Friday, September 23, 2016

Introduction to Logos: Branding our Reality

Branding and logos have a rich history that stem back to the necessity of identification. 

Modern of examples of the necessity of identification play out in sports.

Branding is how we establish a name or identity. Think of branding as a means of creating a reputation. This reputation becomes an identity. 

Your pet probably has a special name, keep in my what may be your pet maybe someone else's food. Food doesn't usually have the same name as your pet. So...

Naming is a reflection of our reality. We name things based upon how we identify our world around us. We make value based judgements based upon naming. It is a part of how we processes our thoughts and attempt to organize and classify our interpretation of the world. 

Our reality is always evolving, as is how we name things. Think about how much your world has changed since you were a small child. Do you name things the same? That stuffed animal who was called "fluffy," has been replaced by your waistband challenged best friend you affectionately call, "Mc Chunky." The reason is that your names are adapting to your new reality of a life that was once nap times, snack breaks, and security blankets, to the now AP exams, first jobs, and arguments of what is the greatest album of all time. 

Logos reflect how we name and brand.

The greek word "logos" is very similar to the modern word logical. Logos should should make sense. They are mathematical in the sense that people pour their money into them. In addition, the logic for why logos are designed the way they are should add up. 

One of the most effective logos of all time is the exit sign. In an emergency, there shouldn't be questions in how to respond. Logos should make instant sense, and usually exits do as well.

Logos should be simple and efficient. They will always be judged by their effectiveness to communicate economically. 

Colors = information.

Think of your favorite logos. Do the colors reflect a reality that connect you to their products?

Monday, September 19, 2016

Find a 3 logos that you love

We are starting to look at branding... Find 3 specific logos that mean something to you. Please draw these 3 logos the best you can.

I found a few more than 3 examples that reflect me.

1. What you your logo choices say about you? Do they reveal anything about your personality?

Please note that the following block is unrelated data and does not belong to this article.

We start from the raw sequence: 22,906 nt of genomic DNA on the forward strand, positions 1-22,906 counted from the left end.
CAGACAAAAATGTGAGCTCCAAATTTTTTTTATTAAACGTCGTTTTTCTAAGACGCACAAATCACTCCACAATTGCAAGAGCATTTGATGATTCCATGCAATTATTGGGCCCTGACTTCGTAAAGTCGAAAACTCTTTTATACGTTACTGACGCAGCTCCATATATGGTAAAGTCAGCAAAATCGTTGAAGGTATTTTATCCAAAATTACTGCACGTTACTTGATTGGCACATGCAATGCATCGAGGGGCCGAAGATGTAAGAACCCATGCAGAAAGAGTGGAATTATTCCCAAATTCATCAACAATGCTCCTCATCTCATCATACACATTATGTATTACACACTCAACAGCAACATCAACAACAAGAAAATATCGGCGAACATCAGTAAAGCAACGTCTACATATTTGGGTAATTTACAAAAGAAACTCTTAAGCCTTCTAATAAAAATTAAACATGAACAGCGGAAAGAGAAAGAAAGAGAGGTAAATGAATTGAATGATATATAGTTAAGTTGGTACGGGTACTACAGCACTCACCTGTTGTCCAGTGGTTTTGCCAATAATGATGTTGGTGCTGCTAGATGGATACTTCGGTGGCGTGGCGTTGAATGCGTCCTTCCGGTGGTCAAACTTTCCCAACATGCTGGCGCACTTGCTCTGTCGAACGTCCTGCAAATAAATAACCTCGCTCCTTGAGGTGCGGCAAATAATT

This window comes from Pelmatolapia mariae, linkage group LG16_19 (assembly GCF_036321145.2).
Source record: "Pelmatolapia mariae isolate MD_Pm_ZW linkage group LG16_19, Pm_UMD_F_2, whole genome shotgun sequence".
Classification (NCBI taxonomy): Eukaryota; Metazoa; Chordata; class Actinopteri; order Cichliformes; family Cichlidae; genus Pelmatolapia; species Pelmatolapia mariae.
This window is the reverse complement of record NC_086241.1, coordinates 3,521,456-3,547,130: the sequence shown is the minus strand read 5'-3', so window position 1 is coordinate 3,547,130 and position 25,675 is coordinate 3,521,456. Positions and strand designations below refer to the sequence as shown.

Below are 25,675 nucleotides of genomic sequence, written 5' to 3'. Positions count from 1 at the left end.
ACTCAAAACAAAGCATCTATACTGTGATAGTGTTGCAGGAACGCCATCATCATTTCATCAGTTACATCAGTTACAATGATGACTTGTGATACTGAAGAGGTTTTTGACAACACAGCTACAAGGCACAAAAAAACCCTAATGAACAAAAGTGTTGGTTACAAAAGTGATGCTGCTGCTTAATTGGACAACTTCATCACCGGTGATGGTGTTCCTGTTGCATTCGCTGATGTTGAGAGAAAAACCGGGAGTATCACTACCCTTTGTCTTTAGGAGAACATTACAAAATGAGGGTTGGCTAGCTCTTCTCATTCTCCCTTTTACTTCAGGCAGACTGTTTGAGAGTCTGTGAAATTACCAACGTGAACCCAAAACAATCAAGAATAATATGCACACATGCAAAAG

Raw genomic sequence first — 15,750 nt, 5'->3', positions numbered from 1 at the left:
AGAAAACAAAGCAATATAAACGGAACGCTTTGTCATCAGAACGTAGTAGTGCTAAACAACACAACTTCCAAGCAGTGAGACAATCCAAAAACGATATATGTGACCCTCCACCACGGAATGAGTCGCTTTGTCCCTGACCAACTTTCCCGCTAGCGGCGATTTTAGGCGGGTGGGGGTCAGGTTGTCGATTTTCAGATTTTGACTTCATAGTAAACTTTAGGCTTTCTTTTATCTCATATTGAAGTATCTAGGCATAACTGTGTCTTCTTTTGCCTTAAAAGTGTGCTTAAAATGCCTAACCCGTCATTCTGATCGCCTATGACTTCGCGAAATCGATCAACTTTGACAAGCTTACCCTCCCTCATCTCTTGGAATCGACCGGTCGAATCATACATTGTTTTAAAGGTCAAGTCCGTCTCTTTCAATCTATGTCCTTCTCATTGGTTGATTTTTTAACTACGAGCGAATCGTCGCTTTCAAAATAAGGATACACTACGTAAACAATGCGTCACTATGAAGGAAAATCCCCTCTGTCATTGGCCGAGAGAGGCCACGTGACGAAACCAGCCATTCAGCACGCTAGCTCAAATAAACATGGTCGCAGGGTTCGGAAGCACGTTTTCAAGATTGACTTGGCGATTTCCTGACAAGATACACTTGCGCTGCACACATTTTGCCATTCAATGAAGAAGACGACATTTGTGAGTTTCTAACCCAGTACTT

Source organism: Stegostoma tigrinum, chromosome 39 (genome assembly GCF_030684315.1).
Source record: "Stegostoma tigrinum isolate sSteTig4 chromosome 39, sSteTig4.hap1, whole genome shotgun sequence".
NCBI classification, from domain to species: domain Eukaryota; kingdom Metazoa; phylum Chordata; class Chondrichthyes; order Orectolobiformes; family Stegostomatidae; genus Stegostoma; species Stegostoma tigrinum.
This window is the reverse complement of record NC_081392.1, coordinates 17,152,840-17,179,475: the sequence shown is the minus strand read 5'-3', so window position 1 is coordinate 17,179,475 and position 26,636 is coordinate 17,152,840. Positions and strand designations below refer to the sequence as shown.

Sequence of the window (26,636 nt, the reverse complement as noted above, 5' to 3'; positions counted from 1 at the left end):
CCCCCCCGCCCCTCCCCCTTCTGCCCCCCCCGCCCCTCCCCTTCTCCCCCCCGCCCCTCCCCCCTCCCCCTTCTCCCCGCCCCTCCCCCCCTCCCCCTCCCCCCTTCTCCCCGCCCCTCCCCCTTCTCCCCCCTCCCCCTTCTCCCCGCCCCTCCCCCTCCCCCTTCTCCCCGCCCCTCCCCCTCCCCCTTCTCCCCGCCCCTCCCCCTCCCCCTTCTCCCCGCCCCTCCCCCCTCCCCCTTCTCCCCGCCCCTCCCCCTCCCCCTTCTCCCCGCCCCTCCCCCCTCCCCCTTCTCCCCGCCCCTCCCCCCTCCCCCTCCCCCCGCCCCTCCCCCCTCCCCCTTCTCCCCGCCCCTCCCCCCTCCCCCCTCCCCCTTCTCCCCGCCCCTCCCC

2. Do you notice a consistent story in your logos? If so what is it?

3. Analyze your choices... What are they for and why are they successful? 

Find a Gesture in What you Love

Look up some of your favorite cartoon characters you grew up with...

Draw one your favorite images that has a strong gesture.

Sunday, September 11, 2016

How to Gesture!

So what is gesture drawing? How do we do it, and why does it even matter?

Maybe one of the most famous painters who ever lived, Rembrandt, said that gesture is the, "Single most important element in drawing." Ferrell said if we can draw or painter better than Rembrandt then we don't have to use it.

Great, but what is it? A gesture drawing can be defined as the laying in of the action, form, and pose of a model/figure. but it's more than that. Gesture is the life, energy, and movement in a picture. It helps the audience anticipate momentum, and helps the artist symbolize it.

Gesture creates energy! A few lines can make a big difference. The car without the lines looks like it has no momentum.

 Just as athlete risks injury by not stretching, you gamble with wrecking your drawing by not warming up properly. Gesture is an excellent way to warm up for the big game.

A great way to start is to find how the weight is centered on the figure. Everything has a center line or a spine. The mass or weight of the object is centered around this spine. Even jelly fish have a center line.
See how the weight or mass build off the center line.

The spine or center line can indicate the line of action of a character or object.

Gesture in the right place can add expression and humor. So now we know the why we need it then how do we do it? Write the following steps down.

Next class we gesture draw!

Thursday, September 8, 2016

Intro to Gesture

Today we are studying an introduction into Gesture. Gesture is life, energy, and movement. It helps bring to life the characters in your art. We looked at Artist Chris Ayers who worked on films such as Men in Black 2 and the Penguins of Madagascar as example of how to use gesture. 

Gesture is exaggeration to emphasize feeling and emotion. It can be used fuel action and momentum in a picture. 

I  need you to draw the following image.